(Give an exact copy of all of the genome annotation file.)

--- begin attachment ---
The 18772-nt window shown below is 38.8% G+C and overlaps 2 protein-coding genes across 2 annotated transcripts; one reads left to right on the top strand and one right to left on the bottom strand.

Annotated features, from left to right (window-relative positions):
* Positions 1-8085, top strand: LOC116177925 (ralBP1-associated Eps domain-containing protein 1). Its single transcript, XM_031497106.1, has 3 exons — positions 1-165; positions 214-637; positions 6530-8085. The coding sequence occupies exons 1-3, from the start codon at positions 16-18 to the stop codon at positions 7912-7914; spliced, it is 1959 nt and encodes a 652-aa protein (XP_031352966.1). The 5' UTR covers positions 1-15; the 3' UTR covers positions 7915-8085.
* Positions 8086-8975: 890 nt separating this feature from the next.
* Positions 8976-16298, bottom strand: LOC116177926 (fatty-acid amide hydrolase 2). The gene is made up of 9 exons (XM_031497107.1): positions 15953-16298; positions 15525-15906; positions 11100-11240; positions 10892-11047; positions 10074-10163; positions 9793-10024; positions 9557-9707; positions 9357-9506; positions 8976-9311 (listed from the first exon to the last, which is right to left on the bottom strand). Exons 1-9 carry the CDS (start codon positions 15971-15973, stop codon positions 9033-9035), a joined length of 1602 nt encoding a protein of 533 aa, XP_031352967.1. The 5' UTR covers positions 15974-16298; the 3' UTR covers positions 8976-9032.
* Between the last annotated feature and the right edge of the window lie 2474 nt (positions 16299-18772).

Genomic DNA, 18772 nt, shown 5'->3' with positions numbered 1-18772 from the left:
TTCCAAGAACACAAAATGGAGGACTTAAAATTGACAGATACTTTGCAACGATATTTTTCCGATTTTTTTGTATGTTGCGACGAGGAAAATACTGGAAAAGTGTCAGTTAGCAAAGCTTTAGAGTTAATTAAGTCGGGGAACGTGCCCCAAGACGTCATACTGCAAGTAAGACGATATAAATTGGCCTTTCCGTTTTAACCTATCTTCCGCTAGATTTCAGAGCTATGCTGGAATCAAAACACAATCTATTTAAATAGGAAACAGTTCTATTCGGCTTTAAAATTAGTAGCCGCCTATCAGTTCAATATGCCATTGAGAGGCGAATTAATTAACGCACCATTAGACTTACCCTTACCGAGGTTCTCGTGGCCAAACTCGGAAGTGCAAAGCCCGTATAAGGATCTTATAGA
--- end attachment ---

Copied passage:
The 18772-nt window shown below is 38.8% G+C and overlaps 2 protein-coding genes across 2 annotated transcripts; one reads left to right on the top strand and one right to left on the bottom strand.

Annotated features, from left to right (window-relative positions):
* Positions 1-8085, top strand: LOC116177925 (ralBP1-associated Eps domain-containing protein 1). Its single transcript, XM_031497106.1, has 3 exons — positions 1-165; positions 214-637; positions 6530-8085. The coding sequence occupies exons 1-3, from the start codon at positions 16-18 to the stop codon at positions 7912-7914; spliced, it is 1959 nt and encodes a 652-aa protein (XP_031352966.1). The 5' UTR covers positions 1-15; the 3' UTR covers positions 7915-8085.
* Positions 8086-8975: 890 nt separating this feature from the next.
* Positions 8976-16298, bottom strand: LOC116177926 (fatty-acid amide hydrolase 2). The gene is made up of 9 exons (XM_031497107.1): positions 15953-16298; positions 15525-15906; positions 11100-11240; positions 10892-11047; positions 10074-10163; positions 9793-10024; positions 9557-9707; positions 9357-9506; positions 8976-9311 (listed from the first exon to the last, which is right to left on the bottom strand). Exons 1-9 carry the CDS (start codon positions 15971-15973, stop codon positions 9033-9035), a joined length of 1602 nt encoding a protein of 533 aa, XP_031352967.1. The 5' UTR covers positions 15974-16298; the 3' UTR covers positions 8976-9032.
* Between the last annotated feature and the right edge of the window lie 2474 nt (positions 16299-18772).

Genomic DNA, 18772 nt, shown 5'->3' with positions numbered 1-18772 from the left:
TTCCAAGAACACAAAATGGAGGACTTAAAATTGACAGATACTTTGCAACGATATTTTTCCGATTTTTTTGTATGTTGCGACGAGGAAAATACTGGAAAAGTGTCAGTTAGCAAAGCTTTAGAGTTAATTAAGTCGGGGAACGTGCCCCAAGACGTCATACTGCAAGTAAGACGATATAAATTGGCCTTTCCGTTTTAACCTATCTTCCGCTAGATTTCAGAGCTATGCTGGAATCAAAACACAATCTATTTAAATAGGAAACAGTTCTATTCGGCTTTAAAATTAGTAGCCGCCTATCAGTTCAATATGCCATTGAGAGGCGAATTAATTAACGCACCATTAGACTTACCCTTACCGAGGTTCTCGTGGCCAAACTCGGAAGTGCAAAGCCCGTATAAGGATCTTATAGA